Books in the collection of the Mennonite Historical Society of Saskatchewan archives. (Photo by Emily Summach)
Through an easily overlooked side door and down two flights of stairs at Bethany Manor Senior Living Complex in Saskatoon one will find the archival rooms of the Mennonite Historical Society of Saskatchewan (MHSS).
Fifty years ago, in June 1973, Queen Elizabeth II visited the Waterloo region. What gift could she be given to represent the area? These two bronze figures of an Old Order couple by Waterloo artist Renie Ellis were chosen. At the time, Mennonites constituted about 10 percent of the area’s population.
One of the identified priorities for Mennonite Church Eastern Canada (MCEC) is embracing diversity. With this priority, we articulate our intention to:
In January I was tasked with providing a meditation on Anabaptist World Fellowship Sunday at a local church. As I peck out this column, that day has not yet arrived and I’m spending my time welding up a sermon.
I’m not an historian, nor a learned interpreter of our faith heritage, so I am grounded in nothing . . . but reality.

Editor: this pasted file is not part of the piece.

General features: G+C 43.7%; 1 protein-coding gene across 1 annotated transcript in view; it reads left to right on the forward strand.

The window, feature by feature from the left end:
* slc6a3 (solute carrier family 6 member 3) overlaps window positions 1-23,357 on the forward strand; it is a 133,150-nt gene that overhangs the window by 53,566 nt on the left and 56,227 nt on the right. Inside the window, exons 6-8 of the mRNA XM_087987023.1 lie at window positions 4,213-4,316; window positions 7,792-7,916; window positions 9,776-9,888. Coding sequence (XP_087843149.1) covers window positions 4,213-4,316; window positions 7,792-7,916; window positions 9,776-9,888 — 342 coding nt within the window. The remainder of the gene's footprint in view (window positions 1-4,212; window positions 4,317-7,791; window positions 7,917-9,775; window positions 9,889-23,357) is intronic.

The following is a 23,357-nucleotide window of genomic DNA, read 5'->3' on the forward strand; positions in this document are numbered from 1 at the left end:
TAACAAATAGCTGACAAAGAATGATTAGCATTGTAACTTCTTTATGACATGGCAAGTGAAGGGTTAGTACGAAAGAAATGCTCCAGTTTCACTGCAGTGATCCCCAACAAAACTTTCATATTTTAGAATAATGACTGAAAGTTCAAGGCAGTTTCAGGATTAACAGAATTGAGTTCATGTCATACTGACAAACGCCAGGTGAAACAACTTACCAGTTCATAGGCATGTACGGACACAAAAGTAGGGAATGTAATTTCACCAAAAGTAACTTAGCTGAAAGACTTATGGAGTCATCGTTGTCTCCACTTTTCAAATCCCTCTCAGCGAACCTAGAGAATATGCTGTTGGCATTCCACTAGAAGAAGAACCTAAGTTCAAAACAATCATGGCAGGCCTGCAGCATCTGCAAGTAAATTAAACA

Scripture credits King Hezekiah for reestablishing Passover. Apparently, the temple had been shut down and it had been a while since any regular worship routines had been practiced. So, good king Hezekiah decided to turn things around and get Passover back on the menu.
A major sociological study of American youth concluded that their understanding of faith could be called “moralistic therapeutic deism.” On page 16 of the magazine, Ryan Dueck makes a related observation about “therapeutic church” and says it’s a problem.
One of my abiding critiques of the progressive church circles I inhabit is that they often lack what I call existential urgency.
Great winter warm-up
By Nikki Hamm Gwala
Mennonite Central Committee Manitoba
For Judy Hildebrand of Crystal City, Man., brightly coloured comforters add cheer to long prairie winters.
If there are places where the church is centring the voices of people on the margins, Jonathan Neufeld wants to be there.
“Theologically, that’s my home,” says Neufeld, Mennonite Church Canada’s Indigenous relations coordinator.
Neufeld began his work at MC Canada, based in Winnipeg, in November. He also works half-time as pastor at Charleswood Mennonite in Winnipeg.
Six Vancouver Mennonite congregations launched the new year by singing, praying and worshipping together in three languages.
From Dirk Willems loving his enemy in 1569 to Colombian Mennonites building peace today, Anabaptists have offered a bold peace witness. But being a peace church is complicated.
Erin Koop Unger has travelled the world, but these days it’s Manitoba and the Mennonites who live there that have captured her imagination.
Koop Unger is the creator of Mennotoba.com, a website where she writes about Mennonite history and culture in the keystone province.